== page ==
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July 27, 2011 / Karen Hill Anton

Where customers are truly kings

Mie shopping at market in U.S.

July 22,1993

Like a lot of other Americans in Japan right now who are not going to the U.S. for the summer, I wish I was, so I could take advantage of the current yen-dollar exchange rate. This would be an ideal time to go on a shopping spree in what one of my hometown friends calls the “World’s Bazaar”.

He calls it that because everything can be bought in New York City, and often very cheaply. But of course like most things that come cheap, it comes with a price: the loss of jobs.

Shopping in the bazaar, traveler’s checks at the ready, I often find myself searching for the sales “help”. Since there is nothing to distinguish the salespeople in either manner or dress from anyone else in the store, I walk up to strangers asking “Excuse me, do you work here?” I strike out half the time, usually being told they too are looking for help.

Then too, I have to deal with the paradox of salespeople not taking their eyes off me. They assume, because of the color of my skin, (they’re not going on any other clues) that I am in the store to steal.

Compound this with rudeness, waiting in line to pay, while two harassed sales clerks attempt to do the work of six — or, more often, resent being disturbed from their snacks, joking around, and chatting — and it’s easy to see why more and more people are shopping from catalogs.

Many American companies sell good-quality merchandise through catalogs, and I’ve found they know the secret to doing business: politeness and good service. Calling in an order, you are not likely to be answered by a recording (and then put on hold for 10 minutes), but a person whose tone of voice informs you that your business is welcome and your order their main concern.

On a recent morning I received a call, and the unfamiliar man’s voice on the other end said, “Mrs. Anton, I’m sorry to call so early, but I thought this would be a good time to reach you.” (I noted and appreciated that he did not address me by my first name.)

He was telephoning to say that an item I had ordered was not available in the color I’d specified — would I prefer to choose another color, or wait a couple of weeks. After making my decision I thought the company definitely got the idea — it is worth the expense of an international call to earn a customer’s appreciation.

Of course, with the service one receives in Japan, you expect nothing less. After 18 years of living here there are still times I quell the impulse to tip because I feel a person has done something special when they’re doing their job.

When I drive into our regular gas station the voices of four or five people call out in welcome. One person fills the car, another asks if I need the ashtray emptied on have any garbage to throw out. Someone washes the front window, perhaps another person does the back. If it’s hot, they offer a cool towel. The car filled, brake lights checked, my credit card is handed back to me as the keys are placed in the ignition. Two people stand in the street to make sure the road is clear when I make my exit, taking off their hats to bow as I pull out.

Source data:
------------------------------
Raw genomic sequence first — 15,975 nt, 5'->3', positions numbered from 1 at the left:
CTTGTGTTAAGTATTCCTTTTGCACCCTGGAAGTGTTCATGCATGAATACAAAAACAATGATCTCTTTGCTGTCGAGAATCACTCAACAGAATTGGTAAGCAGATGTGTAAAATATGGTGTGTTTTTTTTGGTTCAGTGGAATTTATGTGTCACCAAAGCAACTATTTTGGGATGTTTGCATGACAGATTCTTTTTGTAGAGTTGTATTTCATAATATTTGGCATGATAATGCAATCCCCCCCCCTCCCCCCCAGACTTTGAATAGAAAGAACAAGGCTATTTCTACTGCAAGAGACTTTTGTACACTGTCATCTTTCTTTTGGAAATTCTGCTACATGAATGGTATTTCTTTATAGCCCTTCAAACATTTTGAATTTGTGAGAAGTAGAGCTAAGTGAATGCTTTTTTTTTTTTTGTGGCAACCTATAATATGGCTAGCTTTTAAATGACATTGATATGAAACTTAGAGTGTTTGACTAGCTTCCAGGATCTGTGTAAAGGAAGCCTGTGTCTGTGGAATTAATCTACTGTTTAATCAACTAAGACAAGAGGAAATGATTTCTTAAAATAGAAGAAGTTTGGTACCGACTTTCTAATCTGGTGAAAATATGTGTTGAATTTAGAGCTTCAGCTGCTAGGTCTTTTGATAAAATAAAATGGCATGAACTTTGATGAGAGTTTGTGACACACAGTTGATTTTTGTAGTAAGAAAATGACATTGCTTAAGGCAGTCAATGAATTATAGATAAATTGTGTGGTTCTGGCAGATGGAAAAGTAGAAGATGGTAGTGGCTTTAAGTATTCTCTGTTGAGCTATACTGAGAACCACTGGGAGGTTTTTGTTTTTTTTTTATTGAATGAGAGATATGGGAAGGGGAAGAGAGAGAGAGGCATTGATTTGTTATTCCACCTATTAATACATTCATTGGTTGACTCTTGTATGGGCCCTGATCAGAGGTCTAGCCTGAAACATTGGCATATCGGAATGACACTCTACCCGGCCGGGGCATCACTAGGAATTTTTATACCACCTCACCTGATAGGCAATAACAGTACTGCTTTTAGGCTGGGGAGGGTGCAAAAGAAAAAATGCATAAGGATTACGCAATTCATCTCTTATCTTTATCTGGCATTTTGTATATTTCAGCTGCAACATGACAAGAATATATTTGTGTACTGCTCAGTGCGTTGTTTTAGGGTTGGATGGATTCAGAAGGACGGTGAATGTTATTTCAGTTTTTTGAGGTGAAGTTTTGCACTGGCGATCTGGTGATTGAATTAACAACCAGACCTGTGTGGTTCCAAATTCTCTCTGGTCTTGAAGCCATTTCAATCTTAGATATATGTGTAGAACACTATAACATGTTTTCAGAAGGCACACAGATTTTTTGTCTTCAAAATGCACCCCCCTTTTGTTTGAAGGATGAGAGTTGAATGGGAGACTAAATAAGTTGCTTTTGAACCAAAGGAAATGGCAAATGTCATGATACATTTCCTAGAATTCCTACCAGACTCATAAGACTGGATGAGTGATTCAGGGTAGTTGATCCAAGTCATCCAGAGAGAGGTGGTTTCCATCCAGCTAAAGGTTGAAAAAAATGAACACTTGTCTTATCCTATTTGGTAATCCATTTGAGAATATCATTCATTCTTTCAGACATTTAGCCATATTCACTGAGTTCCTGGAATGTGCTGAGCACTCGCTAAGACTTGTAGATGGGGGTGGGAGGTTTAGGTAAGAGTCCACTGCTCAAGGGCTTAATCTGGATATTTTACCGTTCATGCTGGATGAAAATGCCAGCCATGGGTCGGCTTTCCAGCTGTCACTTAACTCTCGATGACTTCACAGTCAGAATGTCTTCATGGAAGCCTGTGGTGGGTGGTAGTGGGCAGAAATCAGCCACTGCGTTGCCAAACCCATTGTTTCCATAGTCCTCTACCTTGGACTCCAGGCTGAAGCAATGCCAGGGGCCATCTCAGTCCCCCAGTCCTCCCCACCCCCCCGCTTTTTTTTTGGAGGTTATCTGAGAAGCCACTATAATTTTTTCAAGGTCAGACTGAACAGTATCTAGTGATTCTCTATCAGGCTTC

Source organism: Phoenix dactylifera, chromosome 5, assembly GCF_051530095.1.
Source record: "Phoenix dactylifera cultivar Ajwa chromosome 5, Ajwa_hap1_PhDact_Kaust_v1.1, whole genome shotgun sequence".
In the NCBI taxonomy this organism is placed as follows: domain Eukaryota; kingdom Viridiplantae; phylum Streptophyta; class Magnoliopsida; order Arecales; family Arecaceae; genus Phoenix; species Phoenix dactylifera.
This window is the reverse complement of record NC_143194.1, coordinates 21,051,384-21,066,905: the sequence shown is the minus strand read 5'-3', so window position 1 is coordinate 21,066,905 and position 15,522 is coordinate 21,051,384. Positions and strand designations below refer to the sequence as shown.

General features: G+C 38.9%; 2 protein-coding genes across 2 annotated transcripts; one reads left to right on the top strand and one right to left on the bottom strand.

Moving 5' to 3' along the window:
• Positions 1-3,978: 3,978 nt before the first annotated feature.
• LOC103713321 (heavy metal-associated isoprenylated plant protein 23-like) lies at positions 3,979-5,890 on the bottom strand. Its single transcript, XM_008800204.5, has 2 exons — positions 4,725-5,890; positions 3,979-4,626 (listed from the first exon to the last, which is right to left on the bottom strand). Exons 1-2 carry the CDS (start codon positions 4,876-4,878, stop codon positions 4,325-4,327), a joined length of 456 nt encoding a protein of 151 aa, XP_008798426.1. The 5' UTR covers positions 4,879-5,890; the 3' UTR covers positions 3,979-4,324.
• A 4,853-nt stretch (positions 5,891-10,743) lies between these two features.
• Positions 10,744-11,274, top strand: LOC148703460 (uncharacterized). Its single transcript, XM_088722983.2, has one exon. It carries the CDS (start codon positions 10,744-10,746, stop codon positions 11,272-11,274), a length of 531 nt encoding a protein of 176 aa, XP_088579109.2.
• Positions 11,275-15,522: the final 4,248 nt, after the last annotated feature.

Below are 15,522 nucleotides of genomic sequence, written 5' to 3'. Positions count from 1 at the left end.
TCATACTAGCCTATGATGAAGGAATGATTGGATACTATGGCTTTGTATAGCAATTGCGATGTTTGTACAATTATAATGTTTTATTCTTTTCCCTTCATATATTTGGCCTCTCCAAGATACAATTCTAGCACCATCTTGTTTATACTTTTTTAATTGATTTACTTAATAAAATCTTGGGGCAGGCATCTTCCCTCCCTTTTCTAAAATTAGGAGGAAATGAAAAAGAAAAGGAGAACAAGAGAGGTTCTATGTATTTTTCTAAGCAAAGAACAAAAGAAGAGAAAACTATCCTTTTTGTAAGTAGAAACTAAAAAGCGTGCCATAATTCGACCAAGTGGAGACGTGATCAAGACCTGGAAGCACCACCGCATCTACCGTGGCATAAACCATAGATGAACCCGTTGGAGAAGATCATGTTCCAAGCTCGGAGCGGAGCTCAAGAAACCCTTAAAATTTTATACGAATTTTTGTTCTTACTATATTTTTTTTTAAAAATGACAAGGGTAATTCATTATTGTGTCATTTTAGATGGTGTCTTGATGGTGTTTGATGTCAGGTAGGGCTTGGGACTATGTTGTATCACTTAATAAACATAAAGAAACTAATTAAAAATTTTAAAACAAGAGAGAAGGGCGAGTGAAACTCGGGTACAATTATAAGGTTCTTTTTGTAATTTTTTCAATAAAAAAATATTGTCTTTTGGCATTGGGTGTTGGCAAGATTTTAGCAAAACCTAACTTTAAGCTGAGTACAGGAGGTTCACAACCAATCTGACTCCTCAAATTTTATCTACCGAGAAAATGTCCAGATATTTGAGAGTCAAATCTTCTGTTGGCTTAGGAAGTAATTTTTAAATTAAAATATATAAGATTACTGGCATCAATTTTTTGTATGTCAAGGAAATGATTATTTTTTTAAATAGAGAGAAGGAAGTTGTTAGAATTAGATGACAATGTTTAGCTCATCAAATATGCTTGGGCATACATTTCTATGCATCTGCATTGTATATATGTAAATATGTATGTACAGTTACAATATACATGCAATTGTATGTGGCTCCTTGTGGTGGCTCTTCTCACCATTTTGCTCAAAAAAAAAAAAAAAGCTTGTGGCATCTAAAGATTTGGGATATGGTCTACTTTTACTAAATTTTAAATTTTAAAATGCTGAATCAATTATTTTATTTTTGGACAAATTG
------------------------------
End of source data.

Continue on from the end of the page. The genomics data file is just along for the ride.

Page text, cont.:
Now, I know I don’t need five people to service my car and wait on me when I go to the gas stand, but I’m glad those five people have jobs. (One of them, working during his college break, happens to be my daughter Mie’s former classmate.)

This following incident has to be the epitome of good service:

Recently my husband bought something in a supermarket only to find out that it was not at its freshest once he got it home. He telephoned the store the next morning and asked if there would be a refund if he brought the item back. “No sir,” he was told, “you don’t have to come here. Our representative (the store manager) will call on you.”

Later that day, the manager came, in white shirt and tie, with an envelope containing the full refund, plus ¥20 for my husband’s call. He then produced a gift, offering his sincere apologies for the inconvenience he’d caused us.

I thanked him and assured him we accepted the store’s apology and good will and that they could continue to expect our patronage. After the formalities, we fell into a casual conversation and I told him I remembered when the first branch of their store opened, 15 years ago, just opposite the university where my husband teaches.

With this bit of information, the man presented his name card (apologizing for not producing it sooner), and said if we ever had a complaint please be sure he was the first to know.



© Karen Hill Anton and “Crossing Cultures” 1990-2013. Unauthorized use and/or duplication of this material without express and written permission from this blog’s author and/or owner is strictly prohibited. Excerpts and links may be used, provided that full and clear credit is given to Karen Hill Anton and “Crossing Cultures” with appropriate and specific direction to the original content.


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